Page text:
"I hear kids in the hall saying jokes about the president," she said. "I've heard more then once, when kids are caught lying, they say, 'Well, the president does it, so it must be OK to lie.' It's ammunition to use in a situation when they're in trouble."
Likewise, Thousand Oaks resident Kathy Elfand worried about how children would interpret the president's behavior and subsequent acquittal.
"Unless you're a parent, you really don't understand how hard this is to explain," said Elfand, a mother of two. "The best thing to do is be honest with them and tell them what happened."
Buena High physical education teacher Blum, however, said his students were skeptical about the morality of their elected officials long before Clinton came along.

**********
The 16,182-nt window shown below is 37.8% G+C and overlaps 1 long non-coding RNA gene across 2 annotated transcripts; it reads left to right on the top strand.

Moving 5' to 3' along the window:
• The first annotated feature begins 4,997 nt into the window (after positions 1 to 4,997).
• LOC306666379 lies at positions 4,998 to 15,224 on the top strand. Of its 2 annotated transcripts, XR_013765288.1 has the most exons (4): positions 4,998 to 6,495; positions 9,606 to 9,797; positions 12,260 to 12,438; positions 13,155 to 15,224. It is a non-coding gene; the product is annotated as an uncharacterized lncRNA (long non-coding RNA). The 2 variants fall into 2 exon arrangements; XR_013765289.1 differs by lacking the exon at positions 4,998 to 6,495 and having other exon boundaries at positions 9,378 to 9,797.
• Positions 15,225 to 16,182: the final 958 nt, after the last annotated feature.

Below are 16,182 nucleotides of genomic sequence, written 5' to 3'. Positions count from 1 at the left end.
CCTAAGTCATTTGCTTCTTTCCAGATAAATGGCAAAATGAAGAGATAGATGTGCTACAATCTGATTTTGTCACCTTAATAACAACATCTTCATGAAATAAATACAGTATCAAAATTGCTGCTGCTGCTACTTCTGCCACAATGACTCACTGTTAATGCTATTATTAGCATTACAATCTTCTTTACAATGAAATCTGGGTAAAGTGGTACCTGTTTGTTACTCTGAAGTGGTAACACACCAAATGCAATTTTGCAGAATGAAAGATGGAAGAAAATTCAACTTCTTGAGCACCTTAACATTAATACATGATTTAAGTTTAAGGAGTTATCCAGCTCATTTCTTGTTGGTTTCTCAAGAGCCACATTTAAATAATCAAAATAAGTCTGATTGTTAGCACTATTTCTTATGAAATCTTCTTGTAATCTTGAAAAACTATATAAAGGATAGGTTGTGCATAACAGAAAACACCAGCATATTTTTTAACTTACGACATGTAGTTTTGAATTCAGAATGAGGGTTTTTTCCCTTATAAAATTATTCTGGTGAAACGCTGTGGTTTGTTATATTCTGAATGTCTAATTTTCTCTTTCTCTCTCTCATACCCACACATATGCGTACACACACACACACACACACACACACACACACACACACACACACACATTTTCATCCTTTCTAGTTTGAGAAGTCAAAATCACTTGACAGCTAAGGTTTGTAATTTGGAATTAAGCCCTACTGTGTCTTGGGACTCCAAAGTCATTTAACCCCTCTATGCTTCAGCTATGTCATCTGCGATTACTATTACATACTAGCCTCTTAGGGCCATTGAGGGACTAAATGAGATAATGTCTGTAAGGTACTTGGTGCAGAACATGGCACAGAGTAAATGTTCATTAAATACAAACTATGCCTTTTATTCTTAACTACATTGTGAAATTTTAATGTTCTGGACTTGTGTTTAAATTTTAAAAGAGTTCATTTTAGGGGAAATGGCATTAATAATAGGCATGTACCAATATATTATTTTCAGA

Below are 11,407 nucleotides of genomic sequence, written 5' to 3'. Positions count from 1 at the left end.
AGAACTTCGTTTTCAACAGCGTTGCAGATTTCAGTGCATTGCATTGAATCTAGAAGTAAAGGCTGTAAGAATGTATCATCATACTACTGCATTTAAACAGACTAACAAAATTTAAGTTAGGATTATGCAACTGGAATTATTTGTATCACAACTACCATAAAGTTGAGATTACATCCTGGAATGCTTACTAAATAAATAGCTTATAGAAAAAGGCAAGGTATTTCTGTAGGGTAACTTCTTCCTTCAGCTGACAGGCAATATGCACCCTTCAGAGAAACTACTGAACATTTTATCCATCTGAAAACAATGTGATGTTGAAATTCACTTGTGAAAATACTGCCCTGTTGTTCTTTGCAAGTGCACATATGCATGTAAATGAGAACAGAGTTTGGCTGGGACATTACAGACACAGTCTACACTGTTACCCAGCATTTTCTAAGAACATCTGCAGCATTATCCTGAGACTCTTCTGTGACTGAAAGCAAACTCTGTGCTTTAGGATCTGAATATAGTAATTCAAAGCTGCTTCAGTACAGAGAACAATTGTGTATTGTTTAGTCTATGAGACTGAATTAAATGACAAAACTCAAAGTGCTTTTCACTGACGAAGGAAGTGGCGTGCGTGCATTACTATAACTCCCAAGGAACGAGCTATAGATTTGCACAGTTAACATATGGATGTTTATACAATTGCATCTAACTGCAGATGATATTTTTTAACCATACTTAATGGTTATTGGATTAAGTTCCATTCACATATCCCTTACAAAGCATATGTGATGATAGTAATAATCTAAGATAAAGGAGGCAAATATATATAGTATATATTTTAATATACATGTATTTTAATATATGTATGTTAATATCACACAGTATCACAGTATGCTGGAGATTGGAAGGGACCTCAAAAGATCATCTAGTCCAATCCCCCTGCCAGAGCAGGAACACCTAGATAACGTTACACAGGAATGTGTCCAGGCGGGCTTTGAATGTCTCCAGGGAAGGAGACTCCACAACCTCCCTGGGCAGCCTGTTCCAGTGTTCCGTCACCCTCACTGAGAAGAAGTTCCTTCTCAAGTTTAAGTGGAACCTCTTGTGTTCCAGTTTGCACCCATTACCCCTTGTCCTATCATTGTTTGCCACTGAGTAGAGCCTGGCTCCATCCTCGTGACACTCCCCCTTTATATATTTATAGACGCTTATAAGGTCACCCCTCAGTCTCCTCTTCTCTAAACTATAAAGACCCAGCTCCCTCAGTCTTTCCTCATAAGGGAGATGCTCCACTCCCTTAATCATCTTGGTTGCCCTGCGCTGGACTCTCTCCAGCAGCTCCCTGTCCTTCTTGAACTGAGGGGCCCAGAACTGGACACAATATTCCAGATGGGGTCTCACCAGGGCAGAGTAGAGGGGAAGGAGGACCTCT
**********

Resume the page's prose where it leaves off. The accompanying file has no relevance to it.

"This is a clear case of being caught lying and then heaping on more lies to cover the ones you've already told," he said. "I don't believe he got away with anything. He was caught lying. I always tell my kids that the truth will set them free. Had Clinton just told the truth, he would have saved himself and his family a lot of agony.
"You know, Clinton didn't invent lying," Blum continued. "People lied before him and they'll lie after him. . . . Most people know the difference between right and wrong. So is lying OK now? No."
Folmar is a Times staff writer. Johnson is a reporter for Times Community News. Times staff writer Coll Metcalfe also contributed to this report.
* ACQUITTAL: Full coverage of Senate vote. A1